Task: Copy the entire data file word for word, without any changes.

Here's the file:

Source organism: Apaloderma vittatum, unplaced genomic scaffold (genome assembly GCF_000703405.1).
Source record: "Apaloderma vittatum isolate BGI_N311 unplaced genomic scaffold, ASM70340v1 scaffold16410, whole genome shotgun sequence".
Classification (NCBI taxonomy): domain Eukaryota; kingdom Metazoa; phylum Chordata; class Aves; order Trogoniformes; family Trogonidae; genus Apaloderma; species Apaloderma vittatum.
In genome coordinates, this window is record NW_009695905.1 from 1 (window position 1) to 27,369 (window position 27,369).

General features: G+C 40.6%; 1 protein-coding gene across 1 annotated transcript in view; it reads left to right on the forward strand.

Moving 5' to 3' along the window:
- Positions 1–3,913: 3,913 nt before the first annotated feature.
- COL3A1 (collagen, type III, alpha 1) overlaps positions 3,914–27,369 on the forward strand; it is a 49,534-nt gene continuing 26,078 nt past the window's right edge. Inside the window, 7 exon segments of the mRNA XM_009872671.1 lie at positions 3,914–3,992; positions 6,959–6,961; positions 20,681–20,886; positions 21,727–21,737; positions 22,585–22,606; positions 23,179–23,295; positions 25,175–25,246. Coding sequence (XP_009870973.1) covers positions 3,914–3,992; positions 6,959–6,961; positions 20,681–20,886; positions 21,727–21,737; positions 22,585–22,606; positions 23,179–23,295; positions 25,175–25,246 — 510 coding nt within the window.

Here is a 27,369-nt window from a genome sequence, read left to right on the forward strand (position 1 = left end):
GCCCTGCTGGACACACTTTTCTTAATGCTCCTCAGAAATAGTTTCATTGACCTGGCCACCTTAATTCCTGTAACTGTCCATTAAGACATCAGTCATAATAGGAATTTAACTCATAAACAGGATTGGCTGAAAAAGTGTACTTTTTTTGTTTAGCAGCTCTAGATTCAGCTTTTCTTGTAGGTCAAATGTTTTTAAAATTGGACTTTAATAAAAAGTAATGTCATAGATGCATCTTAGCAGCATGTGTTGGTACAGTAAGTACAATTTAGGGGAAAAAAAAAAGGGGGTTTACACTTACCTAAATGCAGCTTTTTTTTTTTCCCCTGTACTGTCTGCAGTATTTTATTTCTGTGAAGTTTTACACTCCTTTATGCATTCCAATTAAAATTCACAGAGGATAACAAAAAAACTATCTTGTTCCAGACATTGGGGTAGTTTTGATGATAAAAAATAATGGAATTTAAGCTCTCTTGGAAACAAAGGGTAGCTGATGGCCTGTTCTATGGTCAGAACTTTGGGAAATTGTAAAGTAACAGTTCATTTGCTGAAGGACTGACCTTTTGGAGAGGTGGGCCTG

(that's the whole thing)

Source organism: Apaloderma vittatum, unplaced genomic scaffold (genome assembly GCF_000703405.1).
Source record: "Apaloderma vittatum isolate BGI_N311 unplaced genomic scaffold, ASM70340v1 scaffold16410, whole genome shotgun sequence".
Classification (NCBI taxonomy): domain Eukaryota; kingdom Metazoa; phylum Chordata; class Aves; order Trogoniformes; family Trogonidae; genus Apaloderma; species Apaloderma vittatum.
In genome coordinates, this window is record NW_009695905.1 from 1 (window position 1) to 27,369 (window position 27,369).

General features: G+C 40.6%; 1 protein-coding gene across 1 annotated transcript in view; it reads left to right on the forward strand.

Moving 5' to 3' along the window:
- Positions 1–3,913: 3,913 nt before the first annotated feature.
- COL3A1 (collagen, type III, alpha 1) overlaps positions 3,914–27,369 on the forward strand; it is a 49,534-nt gene continuing 26,078 nt past the window's right edge. Inside the window, 7 exon segments of the mRNA XM_009872671.1 lie at positions 3,914–3,992; positions 6,959–6,961; positions 20,681–20,886; positions 21,727–21,737; positions 22,585–22,606; positions 23,179–23,295; positions 25,175–25,246. Coding sequence (XP_009870973.1) covers positions 3,914–3,992; positions 6,959–6,961; positions 20,681–20,886; positions 21,727–21,737; positions 22,585–22,606; positions 23,179–23,295; positions 25,175–25,246 — 510 coding nt within the window.

Here is a 27,369-nt window from a genome sequence, read left to right on the forward strand (position 1 = left end):
GCCCTGCTGGACACACTTTTCTTAATGCTCCTCAGAAATAGTTTCATTGACCTGGCCACCTTAATTCCTGTAACTGTCCATTAAGACATCAGTCATAATAGGAATTTAACTCATAAACAGGATTGGCTGAAAAAGTGTACTTTTTTTGTTTAGCAGCTCTAGATTCAGCTTTTCTTGTAGGTCAAATGTTTTTAAAATTGGACTTTAATAAAAAGTAATGTCATAGATGCATCTTAGCAGCATGTGTTGGTACAGTAAGTACAATTTAGGGGAAAAAAAAAAGGGGGTTTACACTTACCTAAATGCAGCTTTTTTTTTTTCCCCTGTACTGTCTGCAGTATTTTATTTCTGTGAAGTTTTACACTCCTTTATGCATTCCAATTAAAATTCACAGAGGATAACAAAAAAACTATCTTGTTCCAGACATTGGGGTAGTTTTGATGATAAAAAATAATGGAATTTAAGCTCTCTTGGAAACAAAGGGTAGCTGATGGCCTGTTCTATGGTCAGAACTTTGGGAAATTGTAAAGTAACAGTTCATTTGCTGAAGGACTGACCTTTTGGAGAGGTGGGCCTG